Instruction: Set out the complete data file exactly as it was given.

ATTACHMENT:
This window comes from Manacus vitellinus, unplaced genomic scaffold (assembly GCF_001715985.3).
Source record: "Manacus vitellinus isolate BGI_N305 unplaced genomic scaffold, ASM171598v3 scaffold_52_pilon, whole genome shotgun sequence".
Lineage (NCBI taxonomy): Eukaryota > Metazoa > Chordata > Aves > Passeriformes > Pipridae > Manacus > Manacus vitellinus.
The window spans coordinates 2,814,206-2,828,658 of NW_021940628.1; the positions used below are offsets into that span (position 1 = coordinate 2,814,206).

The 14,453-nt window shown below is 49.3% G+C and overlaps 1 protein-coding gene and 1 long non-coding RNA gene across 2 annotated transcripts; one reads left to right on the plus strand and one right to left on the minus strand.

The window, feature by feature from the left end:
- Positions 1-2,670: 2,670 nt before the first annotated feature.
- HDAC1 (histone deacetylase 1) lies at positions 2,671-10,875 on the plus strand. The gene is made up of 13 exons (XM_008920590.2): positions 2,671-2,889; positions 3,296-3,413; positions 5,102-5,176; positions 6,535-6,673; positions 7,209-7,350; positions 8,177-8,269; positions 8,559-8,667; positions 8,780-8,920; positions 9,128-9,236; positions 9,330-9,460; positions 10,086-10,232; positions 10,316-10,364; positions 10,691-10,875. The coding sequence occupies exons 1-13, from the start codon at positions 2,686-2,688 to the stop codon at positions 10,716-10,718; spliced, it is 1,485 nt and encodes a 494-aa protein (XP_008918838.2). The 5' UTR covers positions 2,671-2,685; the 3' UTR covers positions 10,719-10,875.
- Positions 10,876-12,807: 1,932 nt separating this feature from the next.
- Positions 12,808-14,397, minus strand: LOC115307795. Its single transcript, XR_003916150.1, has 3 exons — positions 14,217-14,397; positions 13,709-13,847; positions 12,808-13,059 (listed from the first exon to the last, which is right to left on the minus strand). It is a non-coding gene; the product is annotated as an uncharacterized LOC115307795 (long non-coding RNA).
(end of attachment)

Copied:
This window comes from Manacus vitellinus, unplaced genomic scaffold (assembly GCF_001715985.3).
Source record: "Manacus vitellinus isolate BGI_N305 unplaced genomic scaffold, ASM171598v3 scaffold_52_pilon, whole genome shotgun sequence".
Lineage (NCBI taxonomy): Eukaryota > Metazoa > Chordata > Aves > Passeriformes > Pipridae > Manacus > Manacus vitellinus.
The window spans coordinates 2,814,206-2,828,658 of NW_021940628.1; the positions used below are offsets into that span (position 1 = coordinate 2,814,206).

The 14,453-nt window shown below is 49.3% G+C and overlaps 1 protein-coding gene and 1 long non-coding RNA gene across 2 annotated transcripts; one reads left to right on the plus strand and one right to left on the minus strand.

The window, feature by feature from the left end:
- Positions 1-2,670: 2,670 nt before the first annotated feature.
- HDAC1 (histone deacetylase 1) lies at positions 2,671-10,875 on the plus strand. The gene is made up of 13 exons (XM_008920590.2): positions 2,671-2,889; positions 3,296-3,413; positions 5,102-5,176; positions 6,535-6,673; positions 7,209-7,350; positions 8,177-8,269; positions 8,559-8,667; positions 8,780-8,920; positions 9,128-9,236; positions 9,330-9,460; positions 10,086-10,232; positions 10,316-10,364; positions 10,691-10,875. The coding sequence occupies exons 1-13, from the start codon at positions 2,686-2,688 to the stop codon at positions 10,716-10,718; spliced, it is 1,485 nt and encodes a 494-aa protein (XP_008918838.2). The 5' UTR covers positions 2,671-2,685; the 3' UTR covers positions 10,719-10,875.
- Positions 10,876-12,807: 1,932 nt separating this feature from the next.
- Positions 12,808-14,397, minus strand: LOC115307795. Its single transcript, XR_003916150.1, has 3 exons — positions 14,217-14,397; positions 13,709-13,847; positions 12,808-13,059 (listed from the first exon to the last, which is right to left on the minus strand). It is a non-coding gene; the product is annotated as an uncharacterized LOC115307795 (long non-coding RNA).